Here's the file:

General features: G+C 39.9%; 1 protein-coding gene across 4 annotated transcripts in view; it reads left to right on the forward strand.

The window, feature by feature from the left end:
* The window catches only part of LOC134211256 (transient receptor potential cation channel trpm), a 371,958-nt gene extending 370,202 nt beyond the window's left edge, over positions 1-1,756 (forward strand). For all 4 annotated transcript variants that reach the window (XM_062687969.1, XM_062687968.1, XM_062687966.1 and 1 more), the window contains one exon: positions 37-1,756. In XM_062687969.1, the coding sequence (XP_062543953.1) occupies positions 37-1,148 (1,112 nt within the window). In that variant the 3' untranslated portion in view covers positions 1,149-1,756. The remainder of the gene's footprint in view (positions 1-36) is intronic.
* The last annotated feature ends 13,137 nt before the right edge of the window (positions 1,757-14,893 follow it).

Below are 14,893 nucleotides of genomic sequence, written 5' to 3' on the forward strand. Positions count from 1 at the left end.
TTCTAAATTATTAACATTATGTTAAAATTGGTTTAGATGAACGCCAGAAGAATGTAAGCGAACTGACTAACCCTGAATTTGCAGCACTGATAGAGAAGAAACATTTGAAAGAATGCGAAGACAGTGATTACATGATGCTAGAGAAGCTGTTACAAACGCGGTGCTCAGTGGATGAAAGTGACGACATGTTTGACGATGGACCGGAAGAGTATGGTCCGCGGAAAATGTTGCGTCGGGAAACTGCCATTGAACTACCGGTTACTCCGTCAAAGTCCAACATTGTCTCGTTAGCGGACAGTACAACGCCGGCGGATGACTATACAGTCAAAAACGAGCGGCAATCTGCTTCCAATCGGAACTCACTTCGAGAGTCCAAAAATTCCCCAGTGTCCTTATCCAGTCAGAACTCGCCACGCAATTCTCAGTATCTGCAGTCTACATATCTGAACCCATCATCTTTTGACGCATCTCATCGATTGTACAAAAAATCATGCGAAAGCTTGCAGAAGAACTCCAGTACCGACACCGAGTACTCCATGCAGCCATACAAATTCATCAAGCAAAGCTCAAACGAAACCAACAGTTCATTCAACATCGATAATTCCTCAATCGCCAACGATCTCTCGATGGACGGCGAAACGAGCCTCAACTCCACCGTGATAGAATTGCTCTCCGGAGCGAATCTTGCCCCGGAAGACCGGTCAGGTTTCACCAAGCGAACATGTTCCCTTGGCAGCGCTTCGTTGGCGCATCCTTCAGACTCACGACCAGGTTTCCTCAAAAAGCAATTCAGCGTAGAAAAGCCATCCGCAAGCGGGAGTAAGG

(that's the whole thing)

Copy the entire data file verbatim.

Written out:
General features: G+C 39.9%; 1 protein-coding gene across 4 annotated transcripts in view; it reads left to right on the forward strand.

The window, feature by feature from the left end:
* The window catches only part of LOC134211256 (transient receptor potential cation channel trpm), a 371,958-nt gene extending 370,202 nt beyond the window's left edge, over positions 1-1,756 (forward strand). For all 4 annotated transcript variants that reach the window (XM_062687969.1, XM_062687968.1, XM_062687966.1 and 1 more), the window contains one exon: positions 37-1,756. In XM_062687969.1, the coding sequence (XP_062543953.1) occupies positions 37-1,148 (1,112 nt within the window). In that variant the 3' untranslated portion in view covers positions 1,149-1,756. The remainder of the gene's footprint in view (positions 1-36) is intronic.
* The last annotated feature ends 13,137 nt before the right edge of the window (positions 1,757-14,893 follow it).

Below are 14,893 nucleotides of genomic sequence, written 5' to 3' on the forward strand. Positions count from 1 at the left end.
TTCTAAATTATTAACATTATGTTAAAATTGGTTTAGATGAACGCCAGAAGAATGTAAGCGAACTGACTAACCCTGAATTTGCAGCACTGATAGAGAAGAAACATTTGAAAGAATGCGAAGACAGTGATTACATGATGCTAGAGAAGCTGTTACAAACGCGGTGCTCAGTGGATGAAAGTGACGACATGTTTGACGATGGACCGGAAGAGTATGGTCCGCGGAAAATGTTGCGTCGGGAAACTGCCATTGAACTACCGGTTACTCCGTCAAAGTCCAACATTGTCTCGTTAGCGGACAGTACAACGCCGGCGGATGACTATACAGTCAAAAACGAGCGGCAATCTGCTTCCAATCGGAACTCACTTCGAGAGTCCAAAAATTCCCCAGTGTCCTTATCCAGTCAGAACTCGCCACGCAATTCTCAGTATCTGCAGTCTACATATCTGAACCCATCATCTTTTGACGCATCTCATCGATTGTACAAAAAATCATGCGAAAGCTTGCAGAAGAACTCCAGTACCGACACCGAGTACTCCATGCAGCCATACAAATTCATCAAGCAAAGCTCAAACGAAACCAACAGTTCATTCAACATCGATAATTCCTCAATCGCCAACGATCTCTCGATGGACGGCGAAACGAGCCTCAACTCCACCGTGATAGAATTGCTCTCCGGAGCGAATCTTGCCCCGGAAGACCGGTCAGGTTTCACCAAGCGAACATGTTCCCTTGGCAGCGCTTCGTTGGCGCATCCTTCAGACTCACGACCAGGTTTCCTCAAAAAGCAATTCAGCGTAGAAAAGCCATCCGCAAGCGGGAGTAAGG